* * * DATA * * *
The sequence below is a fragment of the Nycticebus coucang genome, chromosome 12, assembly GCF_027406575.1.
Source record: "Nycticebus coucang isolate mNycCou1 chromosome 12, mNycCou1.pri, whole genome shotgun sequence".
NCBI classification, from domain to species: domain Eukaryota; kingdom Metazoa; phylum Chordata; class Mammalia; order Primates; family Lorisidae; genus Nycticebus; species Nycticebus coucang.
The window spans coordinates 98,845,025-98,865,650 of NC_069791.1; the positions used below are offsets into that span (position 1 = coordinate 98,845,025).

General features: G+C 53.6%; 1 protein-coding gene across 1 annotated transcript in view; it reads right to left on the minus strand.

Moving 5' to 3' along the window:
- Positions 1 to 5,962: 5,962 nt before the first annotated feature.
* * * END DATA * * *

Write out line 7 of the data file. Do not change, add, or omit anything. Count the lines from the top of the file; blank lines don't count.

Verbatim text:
- Positions 1 to 5,962: 5,962 nt before the first annotated feature.